Q: I have a Lycoming O-320 engine that was overhauled by an IA who has overhauled lots of engines and, ever since, the oil temperature runs very high.
The oil gauge was checked for accuracy, and the oil cooler was sent out, cleaned and checked. I replaced the varitherm and the induction tubes have new couplings and clamps with no leaks.
The aircraft is on floats, so 91 octane auto fuel is used. It runs very well.
Someone has suggested that the rings maybe too tight?
Anything else we should check or just pull the top off and start by checking the ring gaps?
Auburn, New York
A: B.J., my first thought after reading your email was that you’re barking up the wrong tree.
If you had mentioned the cylinder head temperatures were running high, then I might have believed the end gap on the rings was a possible source of the trouble.I can also say that if we were seeing a lean condition from a leaking intake coupling this would also show up with higher cylinder head temperatures rather than higher oil temperatures. This has happened in the past where the cylinders have been chromed and have a choke at the top of the barrel like the nitrided cylinders.
Since Lycoming provided straight chrome barrels only during the years of offering chrome cylinders, it never provided plain steel rings for choked barrels.
If the person who overhauled the engines just happened to install Lycoming piston rings without checking the end gap during assembly, there would be a problem. The Lycoming piston rings were for straight chrome barrels only and would fit a choked chrome barrel, but there would be insufficient end gap clearance, which would result in high cylinder head temperatures during engine operation.
I’d be curious to learn if when you replaced the oil cooler by-pass valve you complied with Lycoming Service Instruction 1316A or its latest revision?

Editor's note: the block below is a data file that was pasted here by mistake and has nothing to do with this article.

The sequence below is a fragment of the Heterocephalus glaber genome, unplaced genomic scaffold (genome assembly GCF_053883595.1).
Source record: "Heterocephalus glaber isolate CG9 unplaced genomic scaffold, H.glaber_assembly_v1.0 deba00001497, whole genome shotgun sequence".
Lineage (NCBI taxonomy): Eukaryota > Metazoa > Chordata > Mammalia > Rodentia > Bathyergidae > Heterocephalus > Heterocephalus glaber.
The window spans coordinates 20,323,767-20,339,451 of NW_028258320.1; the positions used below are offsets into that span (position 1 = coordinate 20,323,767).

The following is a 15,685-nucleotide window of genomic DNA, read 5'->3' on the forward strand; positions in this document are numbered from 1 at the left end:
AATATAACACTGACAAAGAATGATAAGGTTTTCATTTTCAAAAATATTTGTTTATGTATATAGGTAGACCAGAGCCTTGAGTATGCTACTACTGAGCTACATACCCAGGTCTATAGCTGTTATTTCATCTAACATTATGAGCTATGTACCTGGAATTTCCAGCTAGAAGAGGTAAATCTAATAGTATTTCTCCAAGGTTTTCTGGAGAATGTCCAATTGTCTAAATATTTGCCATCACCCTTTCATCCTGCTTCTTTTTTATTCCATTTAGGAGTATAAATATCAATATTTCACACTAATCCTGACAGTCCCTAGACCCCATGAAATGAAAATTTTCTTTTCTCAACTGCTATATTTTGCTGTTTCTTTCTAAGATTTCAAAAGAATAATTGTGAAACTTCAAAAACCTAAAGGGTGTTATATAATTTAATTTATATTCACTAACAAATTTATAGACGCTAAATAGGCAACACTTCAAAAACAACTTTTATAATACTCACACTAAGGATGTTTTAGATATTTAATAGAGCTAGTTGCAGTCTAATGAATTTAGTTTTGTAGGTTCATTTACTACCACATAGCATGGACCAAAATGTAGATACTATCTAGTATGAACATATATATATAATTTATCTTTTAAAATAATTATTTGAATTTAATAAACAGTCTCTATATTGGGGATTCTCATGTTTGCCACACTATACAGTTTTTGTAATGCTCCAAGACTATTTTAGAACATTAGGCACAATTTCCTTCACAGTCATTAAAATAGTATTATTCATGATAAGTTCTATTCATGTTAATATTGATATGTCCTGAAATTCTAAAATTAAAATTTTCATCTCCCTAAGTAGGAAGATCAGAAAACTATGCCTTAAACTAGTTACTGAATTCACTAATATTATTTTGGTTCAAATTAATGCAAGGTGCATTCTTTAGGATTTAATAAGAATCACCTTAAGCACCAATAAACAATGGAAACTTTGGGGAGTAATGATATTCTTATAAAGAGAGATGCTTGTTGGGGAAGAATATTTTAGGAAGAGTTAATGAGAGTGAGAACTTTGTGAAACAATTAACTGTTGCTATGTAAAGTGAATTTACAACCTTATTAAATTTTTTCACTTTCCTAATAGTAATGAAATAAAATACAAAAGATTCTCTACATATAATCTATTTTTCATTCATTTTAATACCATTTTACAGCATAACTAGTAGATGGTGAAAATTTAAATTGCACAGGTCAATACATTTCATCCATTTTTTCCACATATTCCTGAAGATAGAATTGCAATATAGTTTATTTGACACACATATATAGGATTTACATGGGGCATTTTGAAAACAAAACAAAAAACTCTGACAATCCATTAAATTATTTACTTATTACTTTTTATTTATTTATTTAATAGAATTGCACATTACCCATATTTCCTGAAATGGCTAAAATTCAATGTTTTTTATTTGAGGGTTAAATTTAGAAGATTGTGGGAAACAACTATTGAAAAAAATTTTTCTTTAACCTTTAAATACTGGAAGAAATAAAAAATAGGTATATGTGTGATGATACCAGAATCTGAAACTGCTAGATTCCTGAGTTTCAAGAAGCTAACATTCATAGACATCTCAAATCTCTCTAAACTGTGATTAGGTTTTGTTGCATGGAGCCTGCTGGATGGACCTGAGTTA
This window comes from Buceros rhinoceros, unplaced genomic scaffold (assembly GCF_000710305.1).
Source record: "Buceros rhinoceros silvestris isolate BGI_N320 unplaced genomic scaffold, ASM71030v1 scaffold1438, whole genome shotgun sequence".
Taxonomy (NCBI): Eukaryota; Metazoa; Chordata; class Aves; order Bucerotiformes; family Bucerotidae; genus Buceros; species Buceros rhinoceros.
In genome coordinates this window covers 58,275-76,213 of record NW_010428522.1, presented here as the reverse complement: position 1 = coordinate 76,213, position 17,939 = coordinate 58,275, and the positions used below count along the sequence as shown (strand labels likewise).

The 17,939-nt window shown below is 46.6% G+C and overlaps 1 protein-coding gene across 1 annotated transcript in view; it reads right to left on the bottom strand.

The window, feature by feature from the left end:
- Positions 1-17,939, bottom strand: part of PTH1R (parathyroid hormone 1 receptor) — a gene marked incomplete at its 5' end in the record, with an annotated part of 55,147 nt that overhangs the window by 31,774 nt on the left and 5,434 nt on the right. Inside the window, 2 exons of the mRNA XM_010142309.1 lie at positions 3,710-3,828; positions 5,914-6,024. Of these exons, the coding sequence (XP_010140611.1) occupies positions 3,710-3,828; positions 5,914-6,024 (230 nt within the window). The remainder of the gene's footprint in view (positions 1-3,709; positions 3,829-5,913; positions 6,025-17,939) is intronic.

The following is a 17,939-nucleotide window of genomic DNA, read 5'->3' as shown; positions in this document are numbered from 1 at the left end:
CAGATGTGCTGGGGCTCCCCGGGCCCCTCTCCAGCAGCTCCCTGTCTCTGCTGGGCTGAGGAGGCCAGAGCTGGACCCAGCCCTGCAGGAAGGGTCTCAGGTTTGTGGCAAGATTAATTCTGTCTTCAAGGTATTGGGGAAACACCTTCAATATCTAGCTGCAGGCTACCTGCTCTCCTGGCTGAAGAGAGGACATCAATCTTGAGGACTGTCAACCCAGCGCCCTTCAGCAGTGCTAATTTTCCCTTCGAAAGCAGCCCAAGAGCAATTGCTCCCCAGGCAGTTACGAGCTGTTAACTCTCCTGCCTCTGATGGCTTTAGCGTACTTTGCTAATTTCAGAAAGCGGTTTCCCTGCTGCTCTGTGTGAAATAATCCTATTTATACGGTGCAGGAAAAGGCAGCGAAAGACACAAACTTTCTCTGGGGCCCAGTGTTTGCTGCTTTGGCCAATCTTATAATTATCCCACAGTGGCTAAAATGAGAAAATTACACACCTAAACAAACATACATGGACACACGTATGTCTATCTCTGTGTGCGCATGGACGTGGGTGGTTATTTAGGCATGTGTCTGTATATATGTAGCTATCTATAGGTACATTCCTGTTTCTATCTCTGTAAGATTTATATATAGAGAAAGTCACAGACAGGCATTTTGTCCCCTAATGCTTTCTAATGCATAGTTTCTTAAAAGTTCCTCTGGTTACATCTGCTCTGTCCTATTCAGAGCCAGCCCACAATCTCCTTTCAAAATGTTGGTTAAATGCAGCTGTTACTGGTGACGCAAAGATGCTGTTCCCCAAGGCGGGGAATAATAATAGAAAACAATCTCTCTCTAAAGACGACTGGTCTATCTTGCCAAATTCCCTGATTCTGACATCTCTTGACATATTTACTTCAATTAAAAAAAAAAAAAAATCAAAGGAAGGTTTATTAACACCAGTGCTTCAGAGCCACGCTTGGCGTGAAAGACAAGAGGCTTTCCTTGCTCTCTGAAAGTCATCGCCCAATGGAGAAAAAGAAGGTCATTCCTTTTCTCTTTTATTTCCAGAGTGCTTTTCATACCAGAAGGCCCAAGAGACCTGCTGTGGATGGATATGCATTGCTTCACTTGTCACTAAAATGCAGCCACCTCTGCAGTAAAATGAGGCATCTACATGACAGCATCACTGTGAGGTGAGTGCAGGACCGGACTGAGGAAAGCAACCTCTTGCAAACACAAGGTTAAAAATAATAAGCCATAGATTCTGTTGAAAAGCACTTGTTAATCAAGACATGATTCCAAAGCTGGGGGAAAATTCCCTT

If you just replaced the oil cooler by-pass valve without refacing the corresponding seat, then the chances of having a complete 360° seating surface for the new oil cooler by-pass valve may be the issue. It would not be unusual for these mismatched surfaces to allow some of the hot engine oil to not be forced through the engine oil cooler. The result of this would be a higher than normal oil temperature.
With regard to the type of fuel being used, I don’t believe that would have any bearing on the high oil temperature.
The only other thing that comes to mind that you might check is the air flow path to the engine oil cooler. If it is exactly like it was prior to the engine being removed for overhaul, then I guess we can count that out.
I would mention that the maximum oil temperature for your engine is 245° F continuous. On a freshly overhauled engine, you may see higher operating temperatures when compared to the engine temperatures prior to overhaul.
Since you didn’t provide any oil or cylinder head temperatures, I’m just assuming they may be exceeding the maximum allowable temperatures. I’ve tried to provide my best guess as to where you should focus your troubleshooting area.